Tunisian journalists on Friday staged a demonstration in Tunis to protest alleged government restrictions on their activities.

Held outside the headquarters of the Tunisian Journalists Syndicate, protesters decried restrictions on their journalistic activities imposed by Tunisia’s Interior Ministry.

Organized by syndicate members, Friday’s protest was endorsed by the Tunisian Human Rights League, an NGO; the Tunisian General Labor Union, the country’s largest labor union; and a number of prominent political and judicial figures.

“The current government, especially Interior Minister Lotfi Brahem, remain silent while journalists are being subject to persecution,” syndicate head Naji Baghouri said on the demonstration’s sidelines.

He went on to call for a nationwide general strike if government ministers remained “complicit” in the persecution of journalists.

Baghouri pointed in particular to the interior minister’s recent admission — made during a Monday session of parliament — that the ministry was tapping certain journalists’ phones.

Amna Guellali, director of Human Rights Watch’s Tunis office, told Anadolu Agency: “Today’s protest comes against the backdrop of the ongoing erosion of press freedoms in Tunisia since the 2011 revolution.”

Source: Middle East Monitor.

Link: https://www.middleeastmonitor.com/20180202-tunisia-journalists-protest-erosion-of-press-freedoms/.

Seven years since Tunisian revolution, hope turns to despair

2018-01-13

TUNIS – Seven years since the Tunisian revolution that ignited the Arab Spring uprisings, 38-year-old Walid has no job and says people are even more hungry than they were under dictatorship.

Anger over poverty and unemployment erupted into protests and clashes this week that have led to hundreds of arrests ahead of Sunday’s anniversary of the overthrow of dictator Zine El Abidine Ben Ali.

“It’s been seven years and we’ve seen nothing happen. We’ve had freedom, it’s true, but we’re more hungry than before,” Walid said in Tebourba near the capital Tunis.

Desperation over police harassment and unemployment drove a Tunisian street vendor to set himself on fire on December 17, 2010 in a town in the country’s neglected interior.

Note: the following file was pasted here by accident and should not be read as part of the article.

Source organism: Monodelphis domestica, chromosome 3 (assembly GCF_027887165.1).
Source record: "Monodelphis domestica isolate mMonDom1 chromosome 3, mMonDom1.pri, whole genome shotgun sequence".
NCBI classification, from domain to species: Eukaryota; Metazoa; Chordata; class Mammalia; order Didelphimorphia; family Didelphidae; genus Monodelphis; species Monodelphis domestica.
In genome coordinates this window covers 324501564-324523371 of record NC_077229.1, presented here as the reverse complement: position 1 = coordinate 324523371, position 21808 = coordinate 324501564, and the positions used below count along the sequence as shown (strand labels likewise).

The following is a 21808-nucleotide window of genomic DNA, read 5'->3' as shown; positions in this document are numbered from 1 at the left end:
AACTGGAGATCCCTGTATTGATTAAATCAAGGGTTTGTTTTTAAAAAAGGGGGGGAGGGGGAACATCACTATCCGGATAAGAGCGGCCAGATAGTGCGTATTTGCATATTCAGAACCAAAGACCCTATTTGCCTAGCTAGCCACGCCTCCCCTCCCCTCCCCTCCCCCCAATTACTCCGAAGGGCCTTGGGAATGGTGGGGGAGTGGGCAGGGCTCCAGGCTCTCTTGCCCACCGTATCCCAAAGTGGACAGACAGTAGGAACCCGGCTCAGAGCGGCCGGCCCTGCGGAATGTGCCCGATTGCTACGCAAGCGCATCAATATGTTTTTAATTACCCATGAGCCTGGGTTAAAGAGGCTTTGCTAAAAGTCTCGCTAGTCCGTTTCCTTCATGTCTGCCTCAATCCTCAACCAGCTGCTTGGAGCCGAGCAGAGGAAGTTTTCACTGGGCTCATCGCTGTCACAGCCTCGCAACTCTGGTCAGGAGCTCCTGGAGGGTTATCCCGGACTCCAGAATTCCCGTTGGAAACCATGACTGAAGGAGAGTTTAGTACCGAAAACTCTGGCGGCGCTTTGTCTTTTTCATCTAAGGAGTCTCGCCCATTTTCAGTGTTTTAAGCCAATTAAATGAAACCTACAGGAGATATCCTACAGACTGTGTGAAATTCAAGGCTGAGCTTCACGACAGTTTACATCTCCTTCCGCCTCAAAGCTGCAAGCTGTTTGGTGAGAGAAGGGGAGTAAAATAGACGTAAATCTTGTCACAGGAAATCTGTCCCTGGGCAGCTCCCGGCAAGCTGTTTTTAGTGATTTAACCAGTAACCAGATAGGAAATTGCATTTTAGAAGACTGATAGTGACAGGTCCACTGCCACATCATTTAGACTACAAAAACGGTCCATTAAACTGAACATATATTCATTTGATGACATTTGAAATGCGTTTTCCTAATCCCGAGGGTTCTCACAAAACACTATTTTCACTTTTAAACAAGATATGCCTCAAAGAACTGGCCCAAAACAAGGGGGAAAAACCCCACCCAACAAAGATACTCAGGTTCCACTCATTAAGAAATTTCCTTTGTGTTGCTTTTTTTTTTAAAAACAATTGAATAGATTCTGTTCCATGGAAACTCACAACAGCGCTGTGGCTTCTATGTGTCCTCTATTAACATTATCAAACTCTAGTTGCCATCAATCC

Mohamed Bouazizi, a 26-year-old university graduate who eked out a living selling fruit, died weeks later, fueling social unrest that spread across much of the Arab world.

Following a wave of protests, Ben Ali resigned on January 14, 2011 after 23 years in power.

He fled to Saudi Arabia, becoming the first leader to stand down in the Arab Spring.

Compared to other countries rocked by uprisings such as Libya and Yemen which are still deep in turmoil, Tunisia has been praised for its steps towards democracy.

A new constitution was adopted and legislative and presidential polls held in 2014.

But disillusion remains rife.

The country has “the same economic model, with the same problems” as before, the president of the Tunisian Forum for Economic and Social Rights, Messaoud Romdhani, told AFP.

“So the situation keeps getting worse.”

In a report released last month, the group warned that despite democratic advances, “unemployment, misery and social and regional inequalities have worsened”.

Tunisia has been convulsed by sometimes-violent demonstrations since Monday in which youths throwing stones and Molotov cocktails have clashed with security forces who responded with tear gas.

Dozens of people have been injured and more than 800 arrested on charges including theft, looting and arson.

One protester died on Monday night in Tebourba though police have insisted they did not kill him.

– ‘Potential for resistance’ –

In the latest protest, hundreds of Tunisians took to the streets of Tunis and the coastal city of Sfax on Friday, waving yellow cards and demanding that the government reverse austerity measures.

The demonstrations “reveal an anger carried by the same people who mobilized in 2011 and obtained nothing in terms of economic and social rights,” said political scientist Olfa Lamloum.

The trigger of the new protests was a finance law imposing tax hikes after a year of rising prices.

The Tunisian economy has never recovered from the instability that followed the revolution.

The key tourism sector was dealt another crushing blow by jihadist attacks that shook the country in 2015 including the beachside massacre of 38 foreign holidaymakers.

The government was forced to turn to the International Monetary Fund which lent Tunisia $2.9 billion in 2016 on condition that it reduced its budget and trade deficits.

Youth unemployment remains above 35 percent according to the International Labor Organization.

Every year since 2011, 10,000 children have dropped out of primary school and 100,000 young people have left college or high school without diplomas, says the Tunisian Forum for Economic and Social Rights.

In a sign of growing disenchantment, illegal emigration reached the highest level since 2011 in the autumn.

Municipal polls seen as the final stage in Tunisia’s transition to democracy have been delayed until May, while fresh legislative and presidential elections are planned for 2019.

But the democratic steps have not extinguished the revolutionary fervor altogether.

“The potential for resistance is still there,” Lamloum said. “Young people still have the same dream for Tunisia even if it will take time.”

Source: Middle East Online.

Link: http://www.middle-east-online.com/english/?id=86763.